All I had to do to be interested in Every Reason We Shouldn’t was see the cover and hear skating. Ever since “Cutting Edge” I have been fascinated by skating! But Every Reason We Shouldn’t was a mixed bag of emotions for me.
Warning: Contains family expectations, delightful banter, great romantic tension, skating (all kinds!), Korean pastries, and all the feels.
Fifteen-year-old, biracial figure skater Olivia Kennedy’s Olympic dreams have ended. She’s bitter, but enjoying life as a regular teenager instead of an athlete… until Jonah Choi starts training at her family’s struggling rink. Jonah’s driven, talented, going for the Olympics in speed skating, completely annoying… and totally gorgeous.
Between teasing Jonah, helping her best friend try out for roller derby, figuring out life as a normal teen and keeping the family business running, Olivia’s got her hands full. But will rivalry bring her closer to Jonah, or drive them apart?
(Disclaimer: I received this book from Netgalley. This has not impacted my review which is unbiased and honest.)
TW: Restrictive eating, School lock down, family member with chronic pain
I was initially drawn to Every Reason We Shouldn’t for a few reasons. Number one, skating. Ever since “Cutting Edge” I will read anything ice skating focused and this certainly fills a niche. That being said, there isn’t that same romantic, will-they-won’t-they as in that film and there aren’t pair competitions so just know that the only comp between those is that there are just two characters who are skating professionals (speed skating and pairs figure skating).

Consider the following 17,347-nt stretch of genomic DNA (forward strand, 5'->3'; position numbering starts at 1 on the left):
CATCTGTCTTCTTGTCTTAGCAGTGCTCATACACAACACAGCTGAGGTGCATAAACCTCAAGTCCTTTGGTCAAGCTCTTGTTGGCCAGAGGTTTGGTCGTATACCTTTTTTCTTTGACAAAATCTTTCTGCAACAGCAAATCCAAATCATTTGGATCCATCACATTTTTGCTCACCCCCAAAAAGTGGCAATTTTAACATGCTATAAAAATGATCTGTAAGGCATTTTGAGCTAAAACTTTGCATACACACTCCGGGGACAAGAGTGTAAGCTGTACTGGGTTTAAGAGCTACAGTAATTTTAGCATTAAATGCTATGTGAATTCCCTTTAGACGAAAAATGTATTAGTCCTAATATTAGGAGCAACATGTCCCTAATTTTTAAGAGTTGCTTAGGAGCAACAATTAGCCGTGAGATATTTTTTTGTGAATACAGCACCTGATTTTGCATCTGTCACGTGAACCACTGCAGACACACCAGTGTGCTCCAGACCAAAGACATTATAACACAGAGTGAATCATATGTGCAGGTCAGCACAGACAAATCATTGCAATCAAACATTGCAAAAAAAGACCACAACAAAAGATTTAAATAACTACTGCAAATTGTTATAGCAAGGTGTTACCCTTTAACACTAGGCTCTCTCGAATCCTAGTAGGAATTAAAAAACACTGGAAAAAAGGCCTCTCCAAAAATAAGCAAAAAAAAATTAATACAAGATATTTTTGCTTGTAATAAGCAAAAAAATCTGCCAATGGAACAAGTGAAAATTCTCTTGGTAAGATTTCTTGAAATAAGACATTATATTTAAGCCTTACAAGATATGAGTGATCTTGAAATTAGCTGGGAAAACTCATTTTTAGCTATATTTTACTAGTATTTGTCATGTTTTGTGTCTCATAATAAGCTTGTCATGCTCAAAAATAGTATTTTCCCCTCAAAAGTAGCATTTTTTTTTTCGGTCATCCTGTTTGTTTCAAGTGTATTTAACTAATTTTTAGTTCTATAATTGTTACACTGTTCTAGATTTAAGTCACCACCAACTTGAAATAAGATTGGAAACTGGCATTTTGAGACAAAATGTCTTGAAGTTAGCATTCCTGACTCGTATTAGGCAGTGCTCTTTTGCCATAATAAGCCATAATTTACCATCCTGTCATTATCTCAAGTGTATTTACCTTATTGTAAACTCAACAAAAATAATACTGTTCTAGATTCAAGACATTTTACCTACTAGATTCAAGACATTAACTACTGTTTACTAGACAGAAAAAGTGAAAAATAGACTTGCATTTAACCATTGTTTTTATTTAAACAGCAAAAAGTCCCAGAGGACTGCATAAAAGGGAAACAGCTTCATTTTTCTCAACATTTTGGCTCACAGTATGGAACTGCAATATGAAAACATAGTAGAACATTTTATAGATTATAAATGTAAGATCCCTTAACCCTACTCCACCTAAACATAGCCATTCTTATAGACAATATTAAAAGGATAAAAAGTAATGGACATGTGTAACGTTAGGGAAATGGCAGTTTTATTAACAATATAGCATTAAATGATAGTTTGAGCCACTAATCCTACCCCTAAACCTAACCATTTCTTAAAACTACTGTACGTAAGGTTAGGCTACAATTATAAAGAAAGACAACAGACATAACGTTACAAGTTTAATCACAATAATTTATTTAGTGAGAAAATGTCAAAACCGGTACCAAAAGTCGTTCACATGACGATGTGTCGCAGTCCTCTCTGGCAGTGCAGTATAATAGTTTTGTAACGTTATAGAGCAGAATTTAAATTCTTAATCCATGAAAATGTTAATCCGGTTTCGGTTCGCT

Number two, I thought this was going to be an ownvoices biracial/Asian rep situation. You can say I should have done more research before reading, but only when I sat down to write this review did I find out that it is not ownvoices rep. Instead it is written from the perspective of, presumably a white, woman who married a Japanese partner with biracial children. She wanted to write the rep that her children wish they saw. I also want to say I am not a biracial Asian American so I also do not have an ownvoices perspective. I have thoughts on this but I’ll save that for later on.
Let’s start with what I liked about Every Reason We Shouldn’t. The scenes on the ice were great. I loved that it gives you a skating scene whether that be the competition or the feeling of being free on the ice. I ice skate for fun, but I have loved that feeling of weightlessness, of gliding. Secondly, I liked that both Jonah and Olivia are handling this life of being an aspiring professional – training all the time and intensely goal oriented – but also what a ‘teenage’ experience might be.
That being said, Johan and Olivia’s situations are a bit different because while Jonah is actively training, much of Olivia’s character growth goes into her decisions on her own skating career. Does she want to be a skater without her partner? What does her own career look like now? Does Olivia have what it takes to re-evaluate her career?
And finally, I loved the side character of Mack. She’s a single mother who loves roller derby and wants to join a team. Can you get any better than that? She’s also almost a surrogate mother to Olivia and is Olivia’s best friends. My favorite scenes have to be when Mack is there or they are in the derby rink.